She calls it “the quiet revolution” and sees it slowly becoming a standard flexible work option Corporate America offers workers; like job sharing or maternity leave.
Many factors have converged to create the perfect storm for telecommuting. Advances in technology, including PDAs that allow people to surf anywhere and the growing number of broadband connections in homes and retail locations, have buoyed the trend. Not to mention, the increasing concern for the environment, and high gas and real estate prices. And management by and large is becoming more open to the fact that workers get work done even if they can’t see them.
Also beating the telecommuting drum will be Generation X and Y who aren’t desk or cubicle sitters, explains Elham Shirazi with The Clean Air Campaign. And the good ol’ Baby Boomers, who are growing older, will want the flexibility telecommuting offers if they are to stay on the job.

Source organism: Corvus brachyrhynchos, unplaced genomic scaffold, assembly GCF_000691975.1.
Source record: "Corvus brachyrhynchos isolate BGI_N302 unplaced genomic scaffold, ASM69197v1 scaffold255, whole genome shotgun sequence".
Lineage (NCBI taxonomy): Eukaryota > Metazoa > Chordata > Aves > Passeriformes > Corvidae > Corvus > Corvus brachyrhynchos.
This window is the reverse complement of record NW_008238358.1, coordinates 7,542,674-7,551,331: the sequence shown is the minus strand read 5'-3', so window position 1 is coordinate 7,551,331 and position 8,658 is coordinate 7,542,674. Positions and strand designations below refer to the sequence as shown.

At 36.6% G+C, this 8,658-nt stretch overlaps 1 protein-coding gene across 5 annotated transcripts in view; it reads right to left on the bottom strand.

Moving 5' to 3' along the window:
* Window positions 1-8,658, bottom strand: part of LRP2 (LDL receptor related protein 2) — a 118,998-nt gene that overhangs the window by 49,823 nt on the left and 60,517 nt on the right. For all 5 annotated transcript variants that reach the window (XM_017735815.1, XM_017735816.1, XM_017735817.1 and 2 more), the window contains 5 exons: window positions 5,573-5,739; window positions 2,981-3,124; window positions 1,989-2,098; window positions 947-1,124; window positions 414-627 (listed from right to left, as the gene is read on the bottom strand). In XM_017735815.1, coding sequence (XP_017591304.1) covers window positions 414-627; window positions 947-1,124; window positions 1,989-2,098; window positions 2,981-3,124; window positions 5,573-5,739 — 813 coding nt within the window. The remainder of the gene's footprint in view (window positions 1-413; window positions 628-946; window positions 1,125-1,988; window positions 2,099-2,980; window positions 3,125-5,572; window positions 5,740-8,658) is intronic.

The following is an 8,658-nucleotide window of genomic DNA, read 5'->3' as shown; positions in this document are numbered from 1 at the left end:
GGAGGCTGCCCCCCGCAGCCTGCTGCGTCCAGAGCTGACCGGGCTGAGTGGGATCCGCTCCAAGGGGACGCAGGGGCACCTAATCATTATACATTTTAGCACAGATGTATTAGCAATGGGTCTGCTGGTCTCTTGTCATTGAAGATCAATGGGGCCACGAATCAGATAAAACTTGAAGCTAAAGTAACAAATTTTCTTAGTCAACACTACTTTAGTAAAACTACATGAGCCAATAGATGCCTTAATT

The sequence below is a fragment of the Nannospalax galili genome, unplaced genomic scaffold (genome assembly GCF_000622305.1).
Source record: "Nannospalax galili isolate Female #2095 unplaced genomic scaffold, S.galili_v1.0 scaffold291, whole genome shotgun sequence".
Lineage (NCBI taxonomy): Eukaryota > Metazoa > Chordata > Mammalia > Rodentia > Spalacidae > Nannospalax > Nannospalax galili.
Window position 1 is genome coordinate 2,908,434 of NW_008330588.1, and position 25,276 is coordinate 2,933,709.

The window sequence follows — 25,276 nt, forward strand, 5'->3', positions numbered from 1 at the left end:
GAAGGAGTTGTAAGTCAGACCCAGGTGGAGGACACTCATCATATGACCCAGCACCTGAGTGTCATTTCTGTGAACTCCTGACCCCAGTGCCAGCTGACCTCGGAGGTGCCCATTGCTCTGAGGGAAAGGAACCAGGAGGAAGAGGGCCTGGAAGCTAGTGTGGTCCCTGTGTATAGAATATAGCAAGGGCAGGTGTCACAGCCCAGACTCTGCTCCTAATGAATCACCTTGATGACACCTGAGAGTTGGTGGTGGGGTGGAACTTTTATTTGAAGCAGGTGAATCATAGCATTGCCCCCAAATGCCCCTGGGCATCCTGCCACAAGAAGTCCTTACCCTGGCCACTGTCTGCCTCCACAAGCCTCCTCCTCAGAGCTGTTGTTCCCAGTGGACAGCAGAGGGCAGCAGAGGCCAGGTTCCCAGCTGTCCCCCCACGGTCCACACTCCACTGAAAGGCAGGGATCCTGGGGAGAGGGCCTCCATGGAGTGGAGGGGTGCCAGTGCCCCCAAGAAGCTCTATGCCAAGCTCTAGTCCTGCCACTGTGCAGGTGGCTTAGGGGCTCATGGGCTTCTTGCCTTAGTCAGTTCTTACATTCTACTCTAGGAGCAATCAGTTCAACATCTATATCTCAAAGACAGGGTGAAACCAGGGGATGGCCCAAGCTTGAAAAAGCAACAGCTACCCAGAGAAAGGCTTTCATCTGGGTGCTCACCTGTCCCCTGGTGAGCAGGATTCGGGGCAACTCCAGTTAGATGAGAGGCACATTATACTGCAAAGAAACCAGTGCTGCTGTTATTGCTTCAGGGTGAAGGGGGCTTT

All this has led to the realization that telecommuting is going to be a fact of life for almost all businesses. There’s even a new name to describe the movement – telework.
“Teleworking is becoming the word of choice because it focuses on the work, where as telecommuting focuses on getting from here to there instead of getting work done,” says Rita Walston, executive director of the Telework Consortium, a group that helps public and private organizations implement telework programs.
Walston sees companies increasingly paring down their offices and office buildings to save money and accommodate teleworkers. “If you have 1,500 employees instead of having to provide workspace for each one you provide 300 people with a workspace on any given day while four fifths of the organization is working elsewhere,” she explains.
At Sun, Over 56% of employees work without an assigned office, which means they either work from home or use flexible office space.